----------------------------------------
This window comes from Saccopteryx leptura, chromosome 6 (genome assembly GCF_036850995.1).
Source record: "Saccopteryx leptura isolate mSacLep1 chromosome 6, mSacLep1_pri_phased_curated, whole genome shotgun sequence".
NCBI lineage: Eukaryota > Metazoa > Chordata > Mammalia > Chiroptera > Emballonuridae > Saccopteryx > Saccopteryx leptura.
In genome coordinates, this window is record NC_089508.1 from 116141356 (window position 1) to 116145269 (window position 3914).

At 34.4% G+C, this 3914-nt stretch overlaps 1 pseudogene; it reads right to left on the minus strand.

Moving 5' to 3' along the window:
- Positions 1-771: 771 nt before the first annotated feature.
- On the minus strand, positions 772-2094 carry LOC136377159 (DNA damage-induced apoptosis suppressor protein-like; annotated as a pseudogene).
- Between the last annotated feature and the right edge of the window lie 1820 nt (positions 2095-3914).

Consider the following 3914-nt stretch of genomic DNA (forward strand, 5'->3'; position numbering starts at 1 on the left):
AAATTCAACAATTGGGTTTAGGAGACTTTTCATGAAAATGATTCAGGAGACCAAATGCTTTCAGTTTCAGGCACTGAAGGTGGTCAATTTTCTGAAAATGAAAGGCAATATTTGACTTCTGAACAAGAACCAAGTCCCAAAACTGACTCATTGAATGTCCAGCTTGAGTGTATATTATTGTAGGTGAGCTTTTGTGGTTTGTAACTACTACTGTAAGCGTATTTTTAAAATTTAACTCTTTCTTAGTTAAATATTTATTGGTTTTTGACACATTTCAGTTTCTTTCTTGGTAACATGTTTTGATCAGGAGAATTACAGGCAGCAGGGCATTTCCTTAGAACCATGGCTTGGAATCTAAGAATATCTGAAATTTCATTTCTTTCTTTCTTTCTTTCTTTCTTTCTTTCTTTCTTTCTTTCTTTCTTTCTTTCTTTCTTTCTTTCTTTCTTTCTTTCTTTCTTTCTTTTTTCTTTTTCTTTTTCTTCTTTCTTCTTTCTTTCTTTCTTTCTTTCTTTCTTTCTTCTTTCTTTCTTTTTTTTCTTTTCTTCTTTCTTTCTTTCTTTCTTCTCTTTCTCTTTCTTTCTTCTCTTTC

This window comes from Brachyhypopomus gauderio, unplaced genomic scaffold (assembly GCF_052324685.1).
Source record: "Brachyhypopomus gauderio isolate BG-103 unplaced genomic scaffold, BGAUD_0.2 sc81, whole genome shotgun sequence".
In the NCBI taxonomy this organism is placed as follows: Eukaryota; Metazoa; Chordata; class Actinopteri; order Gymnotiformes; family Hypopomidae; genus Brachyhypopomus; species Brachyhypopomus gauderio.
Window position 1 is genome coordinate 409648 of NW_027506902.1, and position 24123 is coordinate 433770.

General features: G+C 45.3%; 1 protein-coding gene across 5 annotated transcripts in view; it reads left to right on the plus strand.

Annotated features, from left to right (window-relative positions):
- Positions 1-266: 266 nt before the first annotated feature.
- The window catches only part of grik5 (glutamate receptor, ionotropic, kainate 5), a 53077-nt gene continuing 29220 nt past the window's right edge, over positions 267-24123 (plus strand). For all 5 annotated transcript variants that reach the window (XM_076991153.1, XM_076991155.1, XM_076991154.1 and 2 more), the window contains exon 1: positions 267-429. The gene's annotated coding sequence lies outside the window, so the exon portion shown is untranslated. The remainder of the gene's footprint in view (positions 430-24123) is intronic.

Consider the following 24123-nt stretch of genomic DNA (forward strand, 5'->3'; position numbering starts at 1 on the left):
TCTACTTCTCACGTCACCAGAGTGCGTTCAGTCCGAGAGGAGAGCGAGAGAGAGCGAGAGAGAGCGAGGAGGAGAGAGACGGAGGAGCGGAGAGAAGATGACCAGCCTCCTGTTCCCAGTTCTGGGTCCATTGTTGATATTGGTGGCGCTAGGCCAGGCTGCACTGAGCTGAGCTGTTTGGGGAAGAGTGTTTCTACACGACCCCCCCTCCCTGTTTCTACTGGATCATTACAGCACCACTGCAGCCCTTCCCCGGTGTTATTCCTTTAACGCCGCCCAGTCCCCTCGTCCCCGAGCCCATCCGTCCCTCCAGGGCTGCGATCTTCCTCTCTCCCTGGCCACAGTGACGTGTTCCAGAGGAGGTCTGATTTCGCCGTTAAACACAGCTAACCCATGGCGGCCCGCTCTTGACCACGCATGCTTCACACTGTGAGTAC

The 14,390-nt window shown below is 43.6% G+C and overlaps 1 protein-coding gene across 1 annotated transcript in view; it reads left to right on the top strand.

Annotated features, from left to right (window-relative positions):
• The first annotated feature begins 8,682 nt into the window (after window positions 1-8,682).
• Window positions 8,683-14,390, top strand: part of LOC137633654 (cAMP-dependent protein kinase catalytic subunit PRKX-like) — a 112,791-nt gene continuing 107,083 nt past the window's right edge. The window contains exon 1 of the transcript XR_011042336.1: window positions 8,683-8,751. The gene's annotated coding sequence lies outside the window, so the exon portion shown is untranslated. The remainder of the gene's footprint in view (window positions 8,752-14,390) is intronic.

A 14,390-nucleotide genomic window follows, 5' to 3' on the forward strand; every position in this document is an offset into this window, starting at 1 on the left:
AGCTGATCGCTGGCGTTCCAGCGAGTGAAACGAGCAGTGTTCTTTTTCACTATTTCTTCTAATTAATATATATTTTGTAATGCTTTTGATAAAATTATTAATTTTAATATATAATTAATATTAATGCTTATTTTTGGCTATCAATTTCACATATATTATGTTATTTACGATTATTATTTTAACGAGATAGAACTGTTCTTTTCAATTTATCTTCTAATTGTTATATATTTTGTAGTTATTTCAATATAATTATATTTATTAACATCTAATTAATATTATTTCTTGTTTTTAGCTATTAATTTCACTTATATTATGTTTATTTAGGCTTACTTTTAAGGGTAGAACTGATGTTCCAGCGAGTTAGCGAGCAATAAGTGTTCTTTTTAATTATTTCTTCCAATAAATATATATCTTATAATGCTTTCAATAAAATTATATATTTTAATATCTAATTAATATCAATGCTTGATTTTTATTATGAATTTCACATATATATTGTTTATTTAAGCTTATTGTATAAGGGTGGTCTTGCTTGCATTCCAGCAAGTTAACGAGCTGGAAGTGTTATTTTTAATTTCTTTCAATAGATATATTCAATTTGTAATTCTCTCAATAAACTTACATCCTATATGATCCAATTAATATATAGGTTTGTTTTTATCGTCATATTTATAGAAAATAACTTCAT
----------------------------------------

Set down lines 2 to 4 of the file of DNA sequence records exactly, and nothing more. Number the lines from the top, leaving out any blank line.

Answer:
Source record: "Saccopteryx leptura isolate mSacLep1 chromosome 6, mSacLep1_pri_phased_curated, whole genome shotgun sequence".
NCBI lineage: Eukaryota > Metazoa > Chordata > Mammalia > Chiroptera > Emballonuridae > Saccopteryx > Saccopteryx leptura.
In genome coordinates, this window is record NC_089508.1 from 116141356 (window position 1) to 116145269 (window position 3914).